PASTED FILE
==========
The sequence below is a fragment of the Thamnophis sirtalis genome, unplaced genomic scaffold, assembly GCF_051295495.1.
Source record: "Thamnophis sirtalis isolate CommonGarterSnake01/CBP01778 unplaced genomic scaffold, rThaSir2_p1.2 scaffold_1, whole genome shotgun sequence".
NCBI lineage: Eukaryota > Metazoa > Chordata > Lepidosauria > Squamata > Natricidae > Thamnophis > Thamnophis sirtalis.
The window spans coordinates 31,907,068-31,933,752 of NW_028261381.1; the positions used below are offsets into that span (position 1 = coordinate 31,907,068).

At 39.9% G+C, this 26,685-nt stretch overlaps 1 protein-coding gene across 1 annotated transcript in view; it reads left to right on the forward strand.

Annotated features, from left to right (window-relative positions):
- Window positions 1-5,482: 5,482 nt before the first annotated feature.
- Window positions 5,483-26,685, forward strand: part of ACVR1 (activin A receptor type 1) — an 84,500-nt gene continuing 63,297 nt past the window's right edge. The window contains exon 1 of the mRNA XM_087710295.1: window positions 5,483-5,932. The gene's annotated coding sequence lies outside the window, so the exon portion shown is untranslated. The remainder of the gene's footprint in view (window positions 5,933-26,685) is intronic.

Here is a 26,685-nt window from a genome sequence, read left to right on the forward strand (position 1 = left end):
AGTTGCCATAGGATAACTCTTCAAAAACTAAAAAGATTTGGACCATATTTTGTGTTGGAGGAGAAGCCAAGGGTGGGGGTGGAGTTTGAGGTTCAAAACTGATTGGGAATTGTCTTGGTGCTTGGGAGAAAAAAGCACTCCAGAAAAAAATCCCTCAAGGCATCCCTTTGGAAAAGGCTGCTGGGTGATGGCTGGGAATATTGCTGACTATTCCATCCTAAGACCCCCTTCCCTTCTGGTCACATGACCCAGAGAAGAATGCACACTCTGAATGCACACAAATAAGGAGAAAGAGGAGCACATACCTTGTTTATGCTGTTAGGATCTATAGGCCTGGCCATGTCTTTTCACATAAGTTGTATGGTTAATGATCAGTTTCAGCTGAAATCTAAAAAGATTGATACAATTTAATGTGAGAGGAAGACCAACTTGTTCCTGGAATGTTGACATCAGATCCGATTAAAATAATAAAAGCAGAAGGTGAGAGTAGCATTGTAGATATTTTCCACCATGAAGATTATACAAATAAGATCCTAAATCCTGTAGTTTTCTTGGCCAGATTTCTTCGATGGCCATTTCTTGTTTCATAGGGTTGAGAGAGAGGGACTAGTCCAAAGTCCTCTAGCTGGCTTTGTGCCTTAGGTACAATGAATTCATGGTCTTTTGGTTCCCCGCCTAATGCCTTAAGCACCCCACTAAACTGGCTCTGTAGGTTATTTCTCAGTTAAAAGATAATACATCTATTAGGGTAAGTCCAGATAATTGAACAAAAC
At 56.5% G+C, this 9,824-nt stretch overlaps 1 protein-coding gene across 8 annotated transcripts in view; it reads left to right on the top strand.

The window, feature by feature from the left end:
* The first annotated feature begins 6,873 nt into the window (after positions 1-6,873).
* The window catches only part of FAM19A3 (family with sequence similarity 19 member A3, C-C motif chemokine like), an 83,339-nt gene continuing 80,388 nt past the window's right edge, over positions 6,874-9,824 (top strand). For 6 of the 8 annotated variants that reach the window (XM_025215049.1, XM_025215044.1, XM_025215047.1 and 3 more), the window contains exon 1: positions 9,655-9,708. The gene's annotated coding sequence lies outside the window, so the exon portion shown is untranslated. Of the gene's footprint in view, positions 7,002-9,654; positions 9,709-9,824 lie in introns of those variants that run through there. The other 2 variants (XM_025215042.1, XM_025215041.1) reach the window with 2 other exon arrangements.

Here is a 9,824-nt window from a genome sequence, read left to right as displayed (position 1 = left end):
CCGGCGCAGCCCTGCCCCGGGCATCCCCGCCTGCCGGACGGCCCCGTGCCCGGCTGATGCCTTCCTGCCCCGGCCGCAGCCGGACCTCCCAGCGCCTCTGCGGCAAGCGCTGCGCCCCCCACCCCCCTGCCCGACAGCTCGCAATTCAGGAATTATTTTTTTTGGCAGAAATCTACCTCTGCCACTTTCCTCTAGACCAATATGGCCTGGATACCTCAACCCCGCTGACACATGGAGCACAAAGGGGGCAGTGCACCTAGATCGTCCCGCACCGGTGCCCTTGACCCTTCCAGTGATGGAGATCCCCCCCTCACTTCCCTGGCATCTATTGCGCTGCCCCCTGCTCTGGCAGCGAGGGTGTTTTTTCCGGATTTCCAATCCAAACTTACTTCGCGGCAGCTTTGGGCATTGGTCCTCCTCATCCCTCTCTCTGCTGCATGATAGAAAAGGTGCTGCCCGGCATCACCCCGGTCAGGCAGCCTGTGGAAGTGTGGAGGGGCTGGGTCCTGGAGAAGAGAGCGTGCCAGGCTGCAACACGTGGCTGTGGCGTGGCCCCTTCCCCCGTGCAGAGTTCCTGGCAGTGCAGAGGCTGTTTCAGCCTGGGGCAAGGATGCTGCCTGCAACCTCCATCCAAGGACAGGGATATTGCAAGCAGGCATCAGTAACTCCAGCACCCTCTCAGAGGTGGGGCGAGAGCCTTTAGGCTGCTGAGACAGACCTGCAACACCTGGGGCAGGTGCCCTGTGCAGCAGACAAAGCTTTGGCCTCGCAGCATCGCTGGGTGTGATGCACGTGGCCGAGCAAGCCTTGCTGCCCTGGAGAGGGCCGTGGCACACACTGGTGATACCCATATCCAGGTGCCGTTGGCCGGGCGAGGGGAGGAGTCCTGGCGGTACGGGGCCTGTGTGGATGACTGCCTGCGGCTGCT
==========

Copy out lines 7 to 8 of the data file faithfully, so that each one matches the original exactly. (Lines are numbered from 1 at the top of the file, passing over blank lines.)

- Window positions 1-5,482: 5,482 nt before the first annotated feature.
- Window positions 5,483-26,685, forward strand: part of ACVR1 (activin A receptor type 1) — an 84,500-nt gene continuing 63,297 nt past the window's right edge. The window contains exon 1 of the mRNA XM_087710295.1: window positions 5,483-5,932. The gene's annotated coding sequence lies outside the window, so the exon portion shown is untranslated. The remainder of the gene's footprint in view (window positions 5,933-26,685) is intronic.